If you could co-author a book with anyone, who would you choose and why? What kind of book do you think would come from the collaboration?
Why…Denyse Bridger* of course! And I think the collaboration would be FAHBULOUS! But since she’s far too good for me, and this may sound like a corny choice, but I think J.K. Rowling. I’ve really liked the last two non-Harry Potter books she wrote. Honestly, I’m not sure what would come from the collaboration. It would be interesting to try though. (*Clearly she's lost her marbles on that first option, but I love her, so she's forgiven.)
Where can readers find you on the web?
To Touch The Sun
Available at: AMAZON
1916: France, World War I
Narain Khan was 25 when he left his native India to fight in the trenches of the Western Front during WWI. It was his hope that he could stay on after the war to pursue his dream of studying the culinary arts and becoming a world class chef. Instead, he fell to shrapnel amidst the carnage of that bitter war. Carnage which, when darkness fell, attracted something terrifying: A roaming pack of feral vampires–mindless feeders–who fell upon the soldiers left wounded and dying in No Man’s Land. Attacked by the ferals, Narain was transformed into the other type of vampire: A sentient capable of moving about in society with only a few restrictions and able to feed without killing the host. While in the fugue state of his conversion, he was found by Alphonse Reno, a man who had lost his own son to feral vampirism and who is sure the condition is biological, not metaphysical. Working to find a cure in hopes of bringing back his son, Alphonse convinces Narain that, unlike ferals, he could lead a relatively normal life.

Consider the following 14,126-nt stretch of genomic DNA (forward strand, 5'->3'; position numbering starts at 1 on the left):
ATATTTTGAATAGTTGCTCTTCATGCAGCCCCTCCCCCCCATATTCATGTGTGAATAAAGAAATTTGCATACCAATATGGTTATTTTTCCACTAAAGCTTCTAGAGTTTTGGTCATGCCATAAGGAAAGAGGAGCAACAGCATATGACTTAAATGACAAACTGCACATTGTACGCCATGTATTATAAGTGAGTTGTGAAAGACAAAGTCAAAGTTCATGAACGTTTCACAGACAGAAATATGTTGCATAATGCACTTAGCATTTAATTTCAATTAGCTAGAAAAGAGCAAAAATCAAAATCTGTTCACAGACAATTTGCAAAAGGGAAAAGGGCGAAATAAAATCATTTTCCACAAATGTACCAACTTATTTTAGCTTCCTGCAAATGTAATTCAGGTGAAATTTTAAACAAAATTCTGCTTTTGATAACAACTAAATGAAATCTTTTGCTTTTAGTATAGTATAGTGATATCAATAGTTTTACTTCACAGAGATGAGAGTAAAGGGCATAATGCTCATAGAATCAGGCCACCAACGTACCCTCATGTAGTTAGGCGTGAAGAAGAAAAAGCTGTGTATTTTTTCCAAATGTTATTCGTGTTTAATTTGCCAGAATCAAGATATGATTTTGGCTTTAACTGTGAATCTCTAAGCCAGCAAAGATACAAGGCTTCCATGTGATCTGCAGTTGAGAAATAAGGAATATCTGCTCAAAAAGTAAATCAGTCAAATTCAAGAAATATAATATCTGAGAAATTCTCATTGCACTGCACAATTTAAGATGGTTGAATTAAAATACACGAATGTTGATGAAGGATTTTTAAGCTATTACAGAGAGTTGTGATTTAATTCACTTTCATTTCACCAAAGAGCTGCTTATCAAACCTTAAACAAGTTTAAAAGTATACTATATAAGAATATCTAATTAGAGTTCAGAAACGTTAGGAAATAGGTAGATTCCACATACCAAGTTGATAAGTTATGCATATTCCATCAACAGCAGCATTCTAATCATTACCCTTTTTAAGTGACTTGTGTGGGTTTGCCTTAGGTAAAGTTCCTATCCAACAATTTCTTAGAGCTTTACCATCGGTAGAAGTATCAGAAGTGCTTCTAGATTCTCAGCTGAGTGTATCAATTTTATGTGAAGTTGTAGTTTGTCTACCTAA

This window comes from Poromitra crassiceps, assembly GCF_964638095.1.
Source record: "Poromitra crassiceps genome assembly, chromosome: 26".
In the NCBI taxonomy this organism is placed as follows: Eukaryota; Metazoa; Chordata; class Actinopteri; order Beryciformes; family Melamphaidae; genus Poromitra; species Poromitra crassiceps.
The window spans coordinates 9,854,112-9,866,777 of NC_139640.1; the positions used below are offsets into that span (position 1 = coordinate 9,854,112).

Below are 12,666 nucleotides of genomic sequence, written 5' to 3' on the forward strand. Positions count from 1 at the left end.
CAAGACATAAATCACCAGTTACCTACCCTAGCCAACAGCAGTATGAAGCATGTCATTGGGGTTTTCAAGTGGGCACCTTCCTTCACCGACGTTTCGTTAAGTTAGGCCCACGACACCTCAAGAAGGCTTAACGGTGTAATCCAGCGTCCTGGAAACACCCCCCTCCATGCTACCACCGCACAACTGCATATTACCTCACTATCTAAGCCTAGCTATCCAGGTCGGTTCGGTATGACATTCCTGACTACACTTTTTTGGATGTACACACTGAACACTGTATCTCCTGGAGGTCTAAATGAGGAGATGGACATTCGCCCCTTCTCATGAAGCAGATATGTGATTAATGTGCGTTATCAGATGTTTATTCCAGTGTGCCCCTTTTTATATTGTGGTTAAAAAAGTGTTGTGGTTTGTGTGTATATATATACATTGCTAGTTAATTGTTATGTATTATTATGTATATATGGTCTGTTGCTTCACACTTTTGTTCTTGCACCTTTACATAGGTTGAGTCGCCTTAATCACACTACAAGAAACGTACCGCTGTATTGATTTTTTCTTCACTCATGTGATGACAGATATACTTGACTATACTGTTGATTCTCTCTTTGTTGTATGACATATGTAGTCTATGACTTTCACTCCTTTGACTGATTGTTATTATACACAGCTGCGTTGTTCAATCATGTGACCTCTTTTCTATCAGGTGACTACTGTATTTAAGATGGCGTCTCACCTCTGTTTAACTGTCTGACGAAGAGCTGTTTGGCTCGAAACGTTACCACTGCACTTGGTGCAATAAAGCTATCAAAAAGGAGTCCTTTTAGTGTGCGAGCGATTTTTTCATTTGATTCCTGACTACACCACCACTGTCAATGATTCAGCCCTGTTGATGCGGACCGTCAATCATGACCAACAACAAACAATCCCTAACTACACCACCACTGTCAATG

Present Day: Chicago, U.S.